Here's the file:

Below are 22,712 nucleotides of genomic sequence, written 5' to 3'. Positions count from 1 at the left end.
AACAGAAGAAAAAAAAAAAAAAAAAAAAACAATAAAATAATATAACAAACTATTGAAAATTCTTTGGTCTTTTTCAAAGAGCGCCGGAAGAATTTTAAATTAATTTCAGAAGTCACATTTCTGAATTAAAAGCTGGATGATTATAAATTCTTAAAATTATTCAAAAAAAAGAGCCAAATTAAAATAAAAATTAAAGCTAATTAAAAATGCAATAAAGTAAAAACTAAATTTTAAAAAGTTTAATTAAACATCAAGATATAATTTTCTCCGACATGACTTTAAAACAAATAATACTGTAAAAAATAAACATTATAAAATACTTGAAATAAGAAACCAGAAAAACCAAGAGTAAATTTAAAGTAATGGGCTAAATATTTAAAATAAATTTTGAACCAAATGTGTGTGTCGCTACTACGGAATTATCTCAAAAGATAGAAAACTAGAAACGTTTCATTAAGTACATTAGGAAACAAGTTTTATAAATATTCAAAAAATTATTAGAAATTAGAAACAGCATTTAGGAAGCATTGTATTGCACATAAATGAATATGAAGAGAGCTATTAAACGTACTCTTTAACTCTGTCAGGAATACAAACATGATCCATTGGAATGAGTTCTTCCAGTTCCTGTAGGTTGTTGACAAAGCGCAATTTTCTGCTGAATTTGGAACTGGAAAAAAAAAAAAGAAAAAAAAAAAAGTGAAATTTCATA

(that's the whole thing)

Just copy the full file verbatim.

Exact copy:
Below are 22,712 nucleotides of genomic sequence, written 5' to 3'. Positions count from 1 at the left end.
AACAGAAGAAAAAAAAAAAAAAAAAAAAACAATAAAATAATATAACAAACTATTGAAAATTCTTTGGTCTTTTTCAAAGAGCGCCGGAAGAATTTTAAATTAATTTCAGAAGTCACATTTCTGAATTAAAAGCTGGATGATTATAAATTCTTAAAATTATTCAAAAAAAAGAGCCAAATTAAAATAAAAATTAAAGCTAATTAAAAATGCAATAAAGTAAAAACTAAATTTTAAAAAGTTTAATTAAACATCAAGATATAATTTTCTCCGACATGACTTTAAAACAAATAATACTGTAAAAAATAAACATTATAAAATACTTGAAATAAGAAACCAGAAAAACCAAGAGTAAATTTAAAGTAATGGGCTAAATATTTAAAATAAATTTTGAACCAAATGTGTGTGTCGCTACTACGGAATTATCTCAAAAGATAGAAAACTAGAAACGTTTCATTAAGTACATTAGGAAACAAGTTTTATAAATATTCAAAAAATTATTAGAAATTAGAAACAGCATTTAGGAAGCATTGTATTGCACATAAATGAATATGAAGAGAGCTATTAAACGTACTCTTTAACTCTGTCAGGAATACAAACATGATCCATTGGAATGAGTTCTTCCAGTTCCTGTAGGTTGTTGACAAAGCGCAATTTTCTGCTGAATTTGGAACTGGAAAAAAAAAAAAGAAAAAAAAAAAAGTGAAATTTCATA